MINISTERS are "confident" the Scottish Parliament elections will go ahead on May 6 but the results may not be known for days.

Parliamentary business minister Graeme Dey told MSPs it "seems inevitable" that the results will take longer to arrive.

He said it is expected "most counting will occur over the Friday and the Saturday following polling day" on Thursday.

Elsewhere, Mr Dey said leafleting could start on March 15, subject to the easing of restrictions, while face-to-face doorstep campaigning could begin on April 5.

The latter will depend on whether the infection rate as an average across Scotland has fallen to 50 per 100,000 or less.

If the infection rate in a specific council area exceeds 100 per 100,000, then canvassing will be suspended in that area.

Mr Dey said: "I can confirm that under the stay at home regulations, it is permitted for candidates and agents to travel to the constituency as necessary, as this is work or volunteering that cannot be done from home.

"It has also been suggested that the leadership of each party should also be able to travel to any given constituency.

"That is something we are looking at, though we should bear in mind that the regulations currently prevent all of us from leaving home and travelling between local authorities for work that can be done from home."

Activities such as street stalls and physical hustings will not be able to go ahead.

The deadline for applying for a postal vote has been moved to April 6.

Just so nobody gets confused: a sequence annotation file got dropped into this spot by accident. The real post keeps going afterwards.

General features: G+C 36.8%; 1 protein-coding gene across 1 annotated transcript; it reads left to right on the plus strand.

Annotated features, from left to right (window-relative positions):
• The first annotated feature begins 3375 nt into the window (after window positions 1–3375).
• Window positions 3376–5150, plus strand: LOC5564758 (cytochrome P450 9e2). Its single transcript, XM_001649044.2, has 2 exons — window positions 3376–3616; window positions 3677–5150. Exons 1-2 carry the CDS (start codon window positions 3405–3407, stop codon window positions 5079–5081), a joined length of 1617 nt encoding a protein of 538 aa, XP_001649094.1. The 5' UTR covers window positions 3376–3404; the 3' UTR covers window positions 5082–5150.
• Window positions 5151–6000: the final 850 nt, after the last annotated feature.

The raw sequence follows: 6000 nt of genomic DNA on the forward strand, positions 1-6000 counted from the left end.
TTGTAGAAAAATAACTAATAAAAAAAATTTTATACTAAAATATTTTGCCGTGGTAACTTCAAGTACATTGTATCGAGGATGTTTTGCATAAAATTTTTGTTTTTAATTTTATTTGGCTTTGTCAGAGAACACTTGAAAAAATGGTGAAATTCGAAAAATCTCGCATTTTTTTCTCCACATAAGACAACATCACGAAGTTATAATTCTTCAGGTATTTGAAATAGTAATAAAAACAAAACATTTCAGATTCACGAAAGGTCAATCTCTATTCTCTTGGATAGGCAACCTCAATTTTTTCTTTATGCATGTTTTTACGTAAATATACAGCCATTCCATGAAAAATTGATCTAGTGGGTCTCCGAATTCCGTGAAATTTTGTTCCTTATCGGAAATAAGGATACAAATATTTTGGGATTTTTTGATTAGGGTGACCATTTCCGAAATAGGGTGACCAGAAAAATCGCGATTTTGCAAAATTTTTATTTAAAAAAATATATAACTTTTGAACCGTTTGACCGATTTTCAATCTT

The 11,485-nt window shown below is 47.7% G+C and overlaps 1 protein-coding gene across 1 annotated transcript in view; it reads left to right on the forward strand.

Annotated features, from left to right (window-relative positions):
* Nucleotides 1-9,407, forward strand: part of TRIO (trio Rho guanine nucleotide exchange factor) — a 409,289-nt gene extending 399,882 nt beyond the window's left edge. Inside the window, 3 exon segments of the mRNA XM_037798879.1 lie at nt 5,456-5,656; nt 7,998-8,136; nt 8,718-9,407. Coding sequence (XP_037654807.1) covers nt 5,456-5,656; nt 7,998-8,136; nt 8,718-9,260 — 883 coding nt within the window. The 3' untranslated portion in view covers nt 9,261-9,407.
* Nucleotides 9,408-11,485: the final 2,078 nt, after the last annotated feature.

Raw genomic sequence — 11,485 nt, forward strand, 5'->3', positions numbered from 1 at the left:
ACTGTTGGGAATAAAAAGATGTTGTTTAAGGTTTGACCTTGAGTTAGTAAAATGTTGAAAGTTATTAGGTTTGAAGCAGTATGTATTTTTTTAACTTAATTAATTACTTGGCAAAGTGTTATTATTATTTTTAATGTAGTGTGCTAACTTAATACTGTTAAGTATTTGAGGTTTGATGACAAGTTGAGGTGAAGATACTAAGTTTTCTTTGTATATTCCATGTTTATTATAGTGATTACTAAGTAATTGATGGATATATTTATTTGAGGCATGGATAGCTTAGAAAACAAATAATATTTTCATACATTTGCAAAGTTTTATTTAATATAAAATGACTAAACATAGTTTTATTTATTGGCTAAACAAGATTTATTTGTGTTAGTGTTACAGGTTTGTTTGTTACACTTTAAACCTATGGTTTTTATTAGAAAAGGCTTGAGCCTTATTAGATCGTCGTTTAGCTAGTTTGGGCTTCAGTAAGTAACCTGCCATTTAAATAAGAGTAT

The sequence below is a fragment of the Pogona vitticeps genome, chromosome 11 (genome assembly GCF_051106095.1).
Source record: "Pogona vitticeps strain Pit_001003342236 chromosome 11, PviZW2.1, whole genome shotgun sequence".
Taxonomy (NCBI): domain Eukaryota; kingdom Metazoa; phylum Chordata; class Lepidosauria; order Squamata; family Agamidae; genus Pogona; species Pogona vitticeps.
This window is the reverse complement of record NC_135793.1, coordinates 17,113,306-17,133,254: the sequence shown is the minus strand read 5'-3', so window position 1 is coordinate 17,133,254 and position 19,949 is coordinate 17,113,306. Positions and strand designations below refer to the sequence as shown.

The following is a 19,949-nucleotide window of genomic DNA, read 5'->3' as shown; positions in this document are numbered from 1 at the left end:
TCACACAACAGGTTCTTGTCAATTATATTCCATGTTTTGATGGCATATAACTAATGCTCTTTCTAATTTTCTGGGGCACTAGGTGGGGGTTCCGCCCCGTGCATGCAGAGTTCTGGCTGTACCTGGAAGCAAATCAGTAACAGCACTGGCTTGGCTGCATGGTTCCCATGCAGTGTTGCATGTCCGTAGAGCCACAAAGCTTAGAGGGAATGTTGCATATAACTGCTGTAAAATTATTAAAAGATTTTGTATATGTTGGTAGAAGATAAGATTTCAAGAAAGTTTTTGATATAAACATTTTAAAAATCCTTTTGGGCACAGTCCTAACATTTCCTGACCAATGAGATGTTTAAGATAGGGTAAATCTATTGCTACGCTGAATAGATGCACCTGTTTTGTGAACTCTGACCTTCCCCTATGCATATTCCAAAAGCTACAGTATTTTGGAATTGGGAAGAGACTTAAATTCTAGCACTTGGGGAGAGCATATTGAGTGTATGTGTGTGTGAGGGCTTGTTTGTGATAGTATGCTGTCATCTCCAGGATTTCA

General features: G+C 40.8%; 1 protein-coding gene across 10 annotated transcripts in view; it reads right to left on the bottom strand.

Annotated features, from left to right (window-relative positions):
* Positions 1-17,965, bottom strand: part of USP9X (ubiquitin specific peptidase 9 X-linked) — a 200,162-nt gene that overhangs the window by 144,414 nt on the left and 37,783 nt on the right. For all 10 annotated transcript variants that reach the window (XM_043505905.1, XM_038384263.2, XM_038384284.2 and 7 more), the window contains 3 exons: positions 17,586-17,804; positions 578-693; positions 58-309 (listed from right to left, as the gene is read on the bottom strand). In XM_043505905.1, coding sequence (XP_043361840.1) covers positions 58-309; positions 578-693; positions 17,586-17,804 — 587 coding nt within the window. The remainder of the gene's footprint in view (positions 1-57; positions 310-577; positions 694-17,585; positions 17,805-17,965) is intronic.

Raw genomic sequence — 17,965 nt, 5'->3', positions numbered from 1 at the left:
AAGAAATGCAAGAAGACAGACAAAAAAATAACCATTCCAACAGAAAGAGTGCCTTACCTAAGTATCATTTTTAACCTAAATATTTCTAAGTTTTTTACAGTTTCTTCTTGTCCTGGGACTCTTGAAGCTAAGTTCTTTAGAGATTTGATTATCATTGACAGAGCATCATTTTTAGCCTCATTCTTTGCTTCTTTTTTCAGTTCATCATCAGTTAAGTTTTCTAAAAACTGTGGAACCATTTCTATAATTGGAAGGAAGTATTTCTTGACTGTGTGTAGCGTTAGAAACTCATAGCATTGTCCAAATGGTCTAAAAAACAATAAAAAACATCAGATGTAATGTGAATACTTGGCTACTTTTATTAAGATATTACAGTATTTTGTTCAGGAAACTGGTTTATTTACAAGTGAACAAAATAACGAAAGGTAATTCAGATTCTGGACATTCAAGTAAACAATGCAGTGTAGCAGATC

Mr Dey said research suggests up to 40 per cent of the electorate could choose postal voting.

He said: “An enormous amount of work has taken place across our electoral community to ensure that the election in May can be conducted safely.

"It is as a result of the hard work of electoral professionals over the course of the winter that I am confident the election can go ahead on May 6.

“It is fundamental for a democracy to hold scheduled elections, provided it is safe to do so.

"This parliament has sat for a year longer than originally intended and many countries have already held elections successfully during the pandemic.

“It is also the case that eight local government by-elections were held in Scotland over October and November safely and fairly.

“I would like to offer my sincere thanks to all those involved in preparations for polling and the counting of votes and also members of political parties across the parliament who continue to engage constructively in the lead up to the election.”

Malcolm Burr, convener of the Electoral Management Board, said: “Returning officers take the management of all elections very seriously. 

"On May 6, we will be just as committed to ensuring the safety of voters, candidates, staff, and others as we are to ensuring the integrity of the electoral process.

“There will be challenges caused by the pandemic, but with the right planning, support from public health officials, guidance from the Electoral Commission and the directions to returning officers and electoral registration officers, a safe and well-run election can take place with results in which voters can have confidence.”